UNSC adopts sanctions against N.Korea

North Korea is reportedly testing using anthrax on its missiles. Above the Hwasong-15 intercontinental ballistic missile

UN imposes tough new sanctions on North Korea over latest ballistic missile launch

North Korea on November 29 said it successfully tested a new intercontinental ballistic missile in a "breakthrough" that puts the USA mainland within range of its nuclear weapons whose warheads could withstand re-entry to the Earth's atmosphere.

The U.N. Security Council unanimously approved tough new sanctions against North Korea on Friday in response to its latest launch of a ballistic missile that Pyongyang says is capable of reaching anywhere on the US mainland.

The resolution bans the supply of almost 75 percent of refined oil products to North Korea, puts a cap on crude deliveries and orders the repatriation of all North Korean nationals working overseas by the end of 2019.

On Friday, the US-initiated draft resolution was supported by all of the 15 member states of the UN Security Council, including Russian Federation and China.

The sanctions proposed by the USA include capping exports of kerosene, gasoline and other refined petroleum products to North Korea at 500,000 barrels a year from January. Last week, US Secretary of State Rex Tillerson told the council that the "pressure campaign must and will continue until denuclearization is achieved", as he backtracked from his offer to hold unconditional talks with Pyongyang.

Ahead of the council meeting, UN Secretary-General Antonio Guterres said a unanimous vote would be important to send a clear message to Pyongyang that it must abandon its ambition to develop nuclear weapons.

In November, North Korea called for a halt to what it called "brutal sanctions", saying a previous round imposed after its sixth and most powerful nuclear test on September 3 constituted genocide.

The country had also regularly threatened they would destroy South Korea, Japan and the United States and continue to claim that the weapons program is necessary to counter USA aggression.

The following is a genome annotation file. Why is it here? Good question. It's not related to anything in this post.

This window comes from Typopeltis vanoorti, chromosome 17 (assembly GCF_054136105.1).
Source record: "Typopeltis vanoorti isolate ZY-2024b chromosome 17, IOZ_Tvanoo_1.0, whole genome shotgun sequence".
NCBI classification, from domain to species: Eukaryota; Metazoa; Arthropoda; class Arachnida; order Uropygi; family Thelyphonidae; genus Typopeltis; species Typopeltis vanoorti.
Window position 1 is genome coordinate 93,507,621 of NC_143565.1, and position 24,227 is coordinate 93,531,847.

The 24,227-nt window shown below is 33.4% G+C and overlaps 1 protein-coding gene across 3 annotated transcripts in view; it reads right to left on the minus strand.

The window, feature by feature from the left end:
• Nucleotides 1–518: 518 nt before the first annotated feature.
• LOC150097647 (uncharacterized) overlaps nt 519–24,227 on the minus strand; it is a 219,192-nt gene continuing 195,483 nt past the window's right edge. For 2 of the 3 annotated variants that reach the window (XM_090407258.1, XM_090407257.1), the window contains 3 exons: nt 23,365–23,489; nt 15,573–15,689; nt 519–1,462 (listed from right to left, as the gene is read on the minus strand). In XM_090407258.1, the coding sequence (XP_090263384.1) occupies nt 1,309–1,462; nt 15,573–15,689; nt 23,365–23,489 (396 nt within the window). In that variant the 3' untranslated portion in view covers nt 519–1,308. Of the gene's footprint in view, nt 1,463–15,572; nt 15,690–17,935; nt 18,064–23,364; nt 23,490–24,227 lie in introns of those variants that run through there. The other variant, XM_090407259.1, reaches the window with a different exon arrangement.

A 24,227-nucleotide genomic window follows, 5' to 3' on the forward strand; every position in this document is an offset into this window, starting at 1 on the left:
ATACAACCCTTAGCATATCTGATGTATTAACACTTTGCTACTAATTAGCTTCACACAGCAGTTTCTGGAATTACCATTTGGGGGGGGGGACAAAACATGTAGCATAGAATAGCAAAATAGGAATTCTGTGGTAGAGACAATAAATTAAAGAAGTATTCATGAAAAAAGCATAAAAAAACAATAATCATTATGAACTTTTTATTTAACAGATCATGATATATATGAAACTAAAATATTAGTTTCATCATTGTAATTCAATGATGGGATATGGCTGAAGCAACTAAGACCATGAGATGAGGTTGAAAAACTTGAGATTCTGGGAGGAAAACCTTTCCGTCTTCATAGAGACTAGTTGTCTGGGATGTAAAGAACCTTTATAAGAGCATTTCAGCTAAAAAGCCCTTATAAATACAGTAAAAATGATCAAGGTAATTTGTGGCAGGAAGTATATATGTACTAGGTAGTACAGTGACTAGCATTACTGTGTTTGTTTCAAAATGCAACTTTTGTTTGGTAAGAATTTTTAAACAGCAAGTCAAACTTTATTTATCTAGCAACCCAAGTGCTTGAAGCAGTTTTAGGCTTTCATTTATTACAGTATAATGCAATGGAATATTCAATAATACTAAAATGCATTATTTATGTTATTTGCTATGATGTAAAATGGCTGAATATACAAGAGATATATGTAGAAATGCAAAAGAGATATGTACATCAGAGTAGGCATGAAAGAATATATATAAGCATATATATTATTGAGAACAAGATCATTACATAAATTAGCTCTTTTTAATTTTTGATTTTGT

Al Jazeera's Mike Hanna, reporting from the United Nations, said the move was a "significant ramping up" of sanctions against North Korea. The United States stations 28,500 troops in the South, a legacy of the 1950-53 Korean War. Refined oil product imports would be capped at 500,000 barrels a year.

All North Korean workers in foreign countries are in principle to be repatriated within 2 years from the day the resolution is adopted.

US President Donald Trump's new national security strategy is a "criminal document" that seeks the "total subordination of the whole world to the interests of the US", North Korea's foreign ministry says. "If such sanctions were enforced, they would thus impede and endanger North Korea's economic development".

Washington has been imposing sanctions on the country since 2008, banning the export of goods and services to the country, with little effect.

Anchor: Tensions continue to rise between North Korea and the rest of the world as Kim Jong-un asserts his country's nuclear capability and the United Nations seeks even stronger sanctions against the rogue regime.

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